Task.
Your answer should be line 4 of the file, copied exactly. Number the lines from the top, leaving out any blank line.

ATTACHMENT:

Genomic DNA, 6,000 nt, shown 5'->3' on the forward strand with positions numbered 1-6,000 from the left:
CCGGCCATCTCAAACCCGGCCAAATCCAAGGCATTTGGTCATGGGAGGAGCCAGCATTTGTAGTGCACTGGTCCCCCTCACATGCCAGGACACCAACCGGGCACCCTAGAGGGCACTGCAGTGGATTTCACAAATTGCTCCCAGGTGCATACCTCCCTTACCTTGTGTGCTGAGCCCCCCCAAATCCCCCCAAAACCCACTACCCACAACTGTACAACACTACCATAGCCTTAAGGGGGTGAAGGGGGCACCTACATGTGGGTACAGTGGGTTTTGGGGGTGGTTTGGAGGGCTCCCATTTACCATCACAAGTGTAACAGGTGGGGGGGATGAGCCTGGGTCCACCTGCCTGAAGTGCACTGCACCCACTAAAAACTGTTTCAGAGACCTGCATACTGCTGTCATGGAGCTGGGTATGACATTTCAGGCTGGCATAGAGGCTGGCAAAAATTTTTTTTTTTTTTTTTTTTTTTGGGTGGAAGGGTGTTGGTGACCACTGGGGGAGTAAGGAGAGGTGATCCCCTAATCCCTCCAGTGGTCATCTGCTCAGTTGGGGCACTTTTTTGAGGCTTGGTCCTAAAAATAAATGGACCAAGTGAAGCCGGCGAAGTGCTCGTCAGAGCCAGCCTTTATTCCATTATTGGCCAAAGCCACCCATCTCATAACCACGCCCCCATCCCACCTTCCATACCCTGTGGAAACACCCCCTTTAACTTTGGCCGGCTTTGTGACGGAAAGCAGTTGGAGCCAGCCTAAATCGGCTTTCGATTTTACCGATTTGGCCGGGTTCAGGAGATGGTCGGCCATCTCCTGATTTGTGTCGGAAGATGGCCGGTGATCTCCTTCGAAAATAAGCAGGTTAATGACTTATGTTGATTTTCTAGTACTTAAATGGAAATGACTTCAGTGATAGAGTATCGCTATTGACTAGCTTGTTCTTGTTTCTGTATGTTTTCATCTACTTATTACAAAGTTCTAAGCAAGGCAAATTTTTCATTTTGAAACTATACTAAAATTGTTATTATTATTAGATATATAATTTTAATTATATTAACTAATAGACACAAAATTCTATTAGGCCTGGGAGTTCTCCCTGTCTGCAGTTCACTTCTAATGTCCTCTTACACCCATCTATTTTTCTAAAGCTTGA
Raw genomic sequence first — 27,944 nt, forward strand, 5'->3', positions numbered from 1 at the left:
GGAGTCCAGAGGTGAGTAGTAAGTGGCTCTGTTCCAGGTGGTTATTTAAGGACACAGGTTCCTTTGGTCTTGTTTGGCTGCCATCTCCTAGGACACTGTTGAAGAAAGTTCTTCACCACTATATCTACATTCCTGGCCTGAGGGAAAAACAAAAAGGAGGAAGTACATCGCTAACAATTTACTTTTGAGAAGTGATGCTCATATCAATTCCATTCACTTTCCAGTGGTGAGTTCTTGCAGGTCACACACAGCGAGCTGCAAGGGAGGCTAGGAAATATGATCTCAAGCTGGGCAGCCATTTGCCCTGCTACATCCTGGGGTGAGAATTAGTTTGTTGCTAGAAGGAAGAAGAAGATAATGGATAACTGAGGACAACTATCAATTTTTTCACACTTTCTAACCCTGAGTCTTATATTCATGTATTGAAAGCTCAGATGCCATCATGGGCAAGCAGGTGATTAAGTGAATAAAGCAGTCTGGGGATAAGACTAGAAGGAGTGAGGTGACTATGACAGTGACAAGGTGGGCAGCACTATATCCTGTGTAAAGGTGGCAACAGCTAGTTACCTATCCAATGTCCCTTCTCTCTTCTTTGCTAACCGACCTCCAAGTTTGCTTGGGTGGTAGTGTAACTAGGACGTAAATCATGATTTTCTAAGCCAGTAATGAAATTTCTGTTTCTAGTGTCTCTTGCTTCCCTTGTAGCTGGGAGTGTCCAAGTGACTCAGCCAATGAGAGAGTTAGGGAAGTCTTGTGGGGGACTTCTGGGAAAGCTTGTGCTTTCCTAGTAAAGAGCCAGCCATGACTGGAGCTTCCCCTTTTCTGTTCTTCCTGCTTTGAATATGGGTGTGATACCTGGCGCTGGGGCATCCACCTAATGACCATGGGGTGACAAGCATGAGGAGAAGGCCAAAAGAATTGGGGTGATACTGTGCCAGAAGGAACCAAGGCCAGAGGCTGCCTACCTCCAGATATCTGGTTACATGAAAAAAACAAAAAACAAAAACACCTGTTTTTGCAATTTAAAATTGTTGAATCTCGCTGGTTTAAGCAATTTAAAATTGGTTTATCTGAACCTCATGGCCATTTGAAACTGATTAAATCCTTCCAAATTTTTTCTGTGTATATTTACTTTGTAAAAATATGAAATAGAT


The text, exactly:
GGAGTCCAGAGGTGAGTAGTAAGTGGCTCTGTTCCAGGTGGTTATTTAAGGACACAGGTTCCTTTGGTCTTGTTTGGCTGCCATCTCCTAGGACACTGTTGAAGAAAGTTCTTCACCACTATATCTACATTCCTGGCCTGAGGGAAAAACAAAAAGGAGGAAGTACATCGCTAACAATTTACTTTTGAGAAGTGATGCTCATATCAATTCCATTCACTTTCCAGTGGTGAGTTCTTGCAGGTCACACACAGCGAGCTGCAAGGGAGGCTAGGAAATATGATCTCAAGCTGGGCAGCCATTTGCCCTGCTACATCCTGGGGTGAGAATTAGTTTGTTGCTAGAAGGAAGAAGAAGATAATGGATAACTGAGGACAACTATCAATTTTTTCACACTTTCTAACCCTGAGTCTTATATTCATGTATTGAAAGCTCAGATGCCATCATGGGCAAGCAGGTGATTAAGTGAATAAAGCAGTCTGGGGATAAGACTAGAAGGAGTGAGGTGACTATGACAGTGACAAGGTGGGCAGCACTATATCCTGTGTAAAGGTGGCAACAGCTAGTTACCTATCCAATGTCCCTTCTCTCTTCTTTGCTAACCGACCTCCAAGTTTGCTTGGGTGGTAGTGTAACTAGGACGTAAATCATGATTTTCTAAGCCAGTAATGAAATTTCTGTTTCTAGTGTCTCTTGCTTCCCTTGTAGCTGGGAGTGTCCAAGTGACTCAGCCAATGAGAGAGTTAGGGAAGTCTTGTGGGGGACTTCTGGGAAAGCTTGTGCTTTCCTAGTAAAGAGCCAGCCATGACTGGAGCTTCCCCTTTTCTGTTCTTCCTGCTTTGAATATGGGTGTGATACCTGGCGCTGGGGCATCCACCTAATGACCATGGGGTGACAAGCATGAGGAGAAGGCCAAAAGAATTGGGGTGATACTGTGCCAGAAGGAACCAAGGCCAGAGGCTGCCTACCTCCAGATATCTGGTTACATGAAAAAAACAAAAAACAAAAACACCTGTTTTTGCAATTTAAAATTGTTGAATCTCGCTGGTTTAAGCAATTTAAAATTGGTTTATCTGAACCTCATGGCCATTTGAAACTGATTAAATCCTTCCAAATTTTTTCTGTGTATATTTACTTTGTAAAAATATGAAATAGAT